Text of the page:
More than just a cricket tour
Harare- They might have lost a tight Twenty20 battle but Zimbabwean cricketers are being feted like heroes in Pakistan following their brave decision to become the first Test-playing nation to tour the cricket-mad Asian nation in six years.
Such has been the importance of this historic tour that the first match, before a sell-out 27 000 crowd at the Gaddafi Stadium in Lahore, even attracted the presence of the country’s President Mamnoon Hussain.
Until the Chevrons’ arrival, Pakistan cricket fans had not seen a top-level cricket playing nation in their backyard after the terrorist attacks on the Sri Lanka team bus, in March 2009, kept the big boys away from the Asian nation on security grounds.
The impact of Zimbabwe’s tour, though a short one that will only have two Twenty20 and three ODIs, has been felt throughout the entire world that it has been big news on major international news channels like CNN, BBC and Al Jazeera.
And it has also been felt by millions in Pakistan who have been describing the Zimbabweans as heroes.
One of the game’s fans, Nasir Iqbal, who is suffering from polio, moved the thousands of fans at the Gaddafi Stadium when he dragged himself to be among those people who would be inside the stadium to watch his heroes play a game, on home soil, against top opposition for the first time in six years.
“Iqbal – a resident of Kharian spent his hard-earned 1000 rupees to visit Lahore – and managed to reach the stadium with struggle,” The Express Tribune newspaper of Pakistan noted.
“As he reached the FIFA Gate on Ferozepur Road, police officials sought his ticket at the entrance, but all what Iqbal possessed was his National Identity Card.
“Inspired by his passion, PCB officials intervened and allowed him to proceed. On his way to the ground, the spectators were equally moved to witness the resolve and zeal.”
This was the first time that Iqbal has been to the stadium and, given his disability, his sacrifice just to be among the thousands of fans, so that he could be part of the crowd to witness this festival dubbed the homecoming tour of cricket, caught the imagination of his country.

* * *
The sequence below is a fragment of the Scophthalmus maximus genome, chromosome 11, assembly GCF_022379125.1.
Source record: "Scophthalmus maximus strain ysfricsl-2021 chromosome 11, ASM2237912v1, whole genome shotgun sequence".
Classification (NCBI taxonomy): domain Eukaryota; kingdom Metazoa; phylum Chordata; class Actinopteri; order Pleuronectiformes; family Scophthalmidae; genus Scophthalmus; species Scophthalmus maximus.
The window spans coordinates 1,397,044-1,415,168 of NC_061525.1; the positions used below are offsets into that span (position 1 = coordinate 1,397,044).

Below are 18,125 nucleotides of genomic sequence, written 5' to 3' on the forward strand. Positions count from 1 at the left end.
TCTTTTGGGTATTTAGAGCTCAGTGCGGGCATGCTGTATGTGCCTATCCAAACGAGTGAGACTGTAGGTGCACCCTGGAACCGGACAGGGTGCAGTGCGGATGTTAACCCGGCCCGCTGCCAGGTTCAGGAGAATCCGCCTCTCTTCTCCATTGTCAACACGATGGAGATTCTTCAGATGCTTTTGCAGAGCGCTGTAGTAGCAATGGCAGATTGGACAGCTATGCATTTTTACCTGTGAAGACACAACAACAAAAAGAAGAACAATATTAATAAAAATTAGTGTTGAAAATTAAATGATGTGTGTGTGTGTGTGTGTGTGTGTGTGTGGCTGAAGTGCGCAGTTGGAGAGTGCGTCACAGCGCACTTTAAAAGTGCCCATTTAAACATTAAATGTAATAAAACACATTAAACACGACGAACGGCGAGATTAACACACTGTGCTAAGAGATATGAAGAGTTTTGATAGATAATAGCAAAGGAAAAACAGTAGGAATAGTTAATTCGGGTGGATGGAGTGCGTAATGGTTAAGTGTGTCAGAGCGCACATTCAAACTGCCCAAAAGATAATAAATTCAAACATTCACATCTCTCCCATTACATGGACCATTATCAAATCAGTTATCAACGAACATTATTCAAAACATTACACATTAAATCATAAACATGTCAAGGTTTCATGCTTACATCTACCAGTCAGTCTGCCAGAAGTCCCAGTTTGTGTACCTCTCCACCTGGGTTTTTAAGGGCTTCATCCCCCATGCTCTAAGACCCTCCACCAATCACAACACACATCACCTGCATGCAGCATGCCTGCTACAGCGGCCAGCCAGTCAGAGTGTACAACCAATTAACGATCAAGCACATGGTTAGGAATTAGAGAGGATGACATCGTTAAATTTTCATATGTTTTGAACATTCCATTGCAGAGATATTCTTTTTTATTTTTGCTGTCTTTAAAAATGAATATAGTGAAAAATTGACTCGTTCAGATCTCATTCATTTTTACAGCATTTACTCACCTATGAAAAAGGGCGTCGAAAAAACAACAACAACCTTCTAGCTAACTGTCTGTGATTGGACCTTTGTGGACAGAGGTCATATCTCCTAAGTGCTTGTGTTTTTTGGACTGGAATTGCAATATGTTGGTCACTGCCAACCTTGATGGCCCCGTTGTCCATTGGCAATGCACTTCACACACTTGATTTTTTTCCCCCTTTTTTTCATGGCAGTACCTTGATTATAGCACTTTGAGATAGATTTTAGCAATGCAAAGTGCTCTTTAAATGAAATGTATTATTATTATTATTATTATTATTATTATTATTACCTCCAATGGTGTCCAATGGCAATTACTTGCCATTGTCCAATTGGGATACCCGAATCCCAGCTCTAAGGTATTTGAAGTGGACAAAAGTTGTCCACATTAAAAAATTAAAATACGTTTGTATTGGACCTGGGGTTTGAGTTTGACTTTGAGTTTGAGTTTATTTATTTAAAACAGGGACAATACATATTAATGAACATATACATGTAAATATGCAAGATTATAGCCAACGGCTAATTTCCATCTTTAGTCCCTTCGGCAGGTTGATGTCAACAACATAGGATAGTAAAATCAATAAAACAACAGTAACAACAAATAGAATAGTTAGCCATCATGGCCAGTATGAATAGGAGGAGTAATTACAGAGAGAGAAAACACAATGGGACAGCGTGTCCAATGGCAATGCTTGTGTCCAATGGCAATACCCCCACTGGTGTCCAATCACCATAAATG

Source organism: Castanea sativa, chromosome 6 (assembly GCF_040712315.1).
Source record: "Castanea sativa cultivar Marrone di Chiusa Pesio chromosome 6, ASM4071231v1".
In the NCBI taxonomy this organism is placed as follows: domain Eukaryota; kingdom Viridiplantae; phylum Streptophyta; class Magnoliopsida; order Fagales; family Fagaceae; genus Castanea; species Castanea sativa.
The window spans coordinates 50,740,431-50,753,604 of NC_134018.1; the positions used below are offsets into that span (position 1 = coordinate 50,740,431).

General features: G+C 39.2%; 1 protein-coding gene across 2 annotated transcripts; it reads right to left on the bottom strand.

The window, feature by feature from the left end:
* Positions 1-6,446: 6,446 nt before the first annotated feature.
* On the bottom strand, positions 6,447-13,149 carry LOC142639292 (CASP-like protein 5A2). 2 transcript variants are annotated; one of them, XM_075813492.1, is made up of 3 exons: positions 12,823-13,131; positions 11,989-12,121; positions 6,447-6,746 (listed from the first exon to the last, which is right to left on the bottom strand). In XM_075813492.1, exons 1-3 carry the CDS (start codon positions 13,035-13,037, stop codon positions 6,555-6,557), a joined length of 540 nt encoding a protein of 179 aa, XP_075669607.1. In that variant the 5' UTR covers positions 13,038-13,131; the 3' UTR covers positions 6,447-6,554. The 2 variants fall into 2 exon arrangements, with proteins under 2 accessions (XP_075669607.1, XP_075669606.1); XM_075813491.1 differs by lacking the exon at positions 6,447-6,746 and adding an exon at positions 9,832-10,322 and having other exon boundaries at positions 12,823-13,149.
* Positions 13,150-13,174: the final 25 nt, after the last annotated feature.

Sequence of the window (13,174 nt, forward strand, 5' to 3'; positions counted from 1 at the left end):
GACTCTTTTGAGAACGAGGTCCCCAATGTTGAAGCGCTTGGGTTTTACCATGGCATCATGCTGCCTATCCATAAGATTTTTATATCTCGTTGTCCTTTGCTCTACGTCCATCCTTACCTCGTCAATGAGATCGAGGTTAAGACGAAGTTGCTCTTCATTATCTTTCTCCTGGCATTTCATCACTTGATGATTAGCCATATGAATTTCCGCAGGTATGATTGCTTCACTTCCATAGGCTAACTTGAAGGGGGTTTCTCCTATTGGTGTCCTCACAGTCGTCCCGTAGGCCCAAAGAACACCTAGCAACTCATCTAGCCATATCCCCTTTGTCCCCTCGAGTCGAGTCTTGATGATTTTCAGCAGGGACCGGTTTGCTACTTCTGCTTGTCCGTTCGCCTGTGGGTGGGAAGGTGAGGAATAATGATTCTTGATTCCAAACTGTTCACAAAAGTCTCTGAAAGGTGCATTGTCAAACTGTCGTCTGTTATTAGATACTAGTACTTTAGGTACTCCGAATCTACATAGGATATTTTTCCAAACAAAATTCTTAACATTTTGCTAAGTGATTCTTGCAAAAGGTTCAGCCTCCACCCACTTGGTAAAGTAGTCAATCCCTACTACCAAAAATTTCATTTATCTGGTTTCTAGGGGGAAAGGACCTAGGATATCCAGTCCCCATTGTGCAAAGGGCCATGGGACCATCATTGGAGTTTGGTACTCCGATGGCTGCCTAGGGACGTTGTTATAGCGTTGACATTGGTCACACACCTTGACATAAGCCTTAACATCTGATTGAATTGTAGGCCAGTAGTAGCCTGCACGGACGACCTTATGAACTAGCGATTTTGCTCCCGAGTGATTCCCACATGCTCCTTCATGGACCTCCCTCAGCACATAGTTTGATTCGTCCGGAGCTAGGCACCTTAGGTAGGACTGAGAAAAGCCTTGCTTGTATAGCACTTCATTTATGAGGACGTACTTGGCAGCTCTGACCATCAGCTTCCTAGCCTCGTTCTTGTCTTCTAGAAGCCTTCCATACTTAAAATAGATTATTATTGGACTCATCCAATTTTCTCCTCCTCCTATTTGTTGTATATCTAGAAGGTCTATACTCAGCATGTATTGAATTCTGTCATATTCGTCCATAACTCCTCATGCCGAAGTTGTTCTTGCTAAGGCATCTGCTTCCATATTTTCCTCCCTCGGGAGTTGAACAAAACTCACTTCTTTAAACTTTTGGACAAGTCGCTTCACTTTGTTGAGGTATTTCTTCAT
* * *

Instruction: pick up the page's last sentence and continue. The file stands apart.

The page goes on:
“I’ve come all the way from Kharian to see a glimpse of Shahid Afridi because he is my hero and I love watching him bat,” Iqbal told The Express Tribune.
“Despite being a poor man, I spent Rs 1000 just to reach the venue in hopes that I will be able to see Shahid Afridi and meet him.
“This is the first time I have ever come to the stadium and hopefully my efforts will not go in vain.
“I’m very strong mentally and do not get depressed by my condition. People might stare at me with sympathy but I do not like it. I am a cricket fan and a human being like everyone else.”
Wasim Akram, a Pakistan legend who won the World Cup for his country in 1992, tweeted about an awesome summer of cricket in his home country now that Zimbabwe had defied the odds and decided to tour.
“Geared up for an awesome summer of #Cricket in #Pakistan#PAKvZIM#CricketComesHome,” he tweeted, accompanying the tweet with his picture holding the national team jersey.
Pakistan cricketer Ahmed Shahzad thanked the Zimbabweans for their bold move.
“Team Green Blood Green Base Green Theme Green Alhamdolilah. Thank you Pak Thank you Zim for taking these black clouds away. #CricketComesHome,” he tweeted.
Pakistan’s number one cricket fan, Sufi Jalil, famously known around the world as Chacha Cricket, told AFP that he felt like a man who had been born again.
“I am born again today,” Jalil told AFP before the start of the first Twenty20.
“It’s the happiest day in my life as I waited for 2269 days to be exact from March 3, 2009 to this day.
“We want to give the message that Pakistan is a country of peace-loving people and a few people who have negative thoughts will not get success in their efforts and that Pakistani flag will wave like this always,” said Jalil.
Rameez Khawaja said the tour by the Zimbabwe cricketers was more than just a sporting event but a national declaration by their country in support of Pakistan.
“Zimbabwe today is a better country in my eyes than any of the big three nations,” he wrote on the Cricinfo message board.
“I am in tears after seeing such an act. You got to respect these brave men, as the players now, check their Twitter posts, they love it already, hope you guys do as well.”
Masood Rafi said his country’s national game will, forever, remain indebted to the Zimbabweans for taking the baby steps everyone hopes will end Pakistan’s nightmare of having to host its international games away from home.
“We as Pakistanis thank Zimbabwe for helping us in a time of isolation,” he noted.
“Let’s hope (our) country moves towards stability and we see more of this happening. Respect for ZC. Thank you Team Zim for being so supportive, this will remain unforgotten for years.”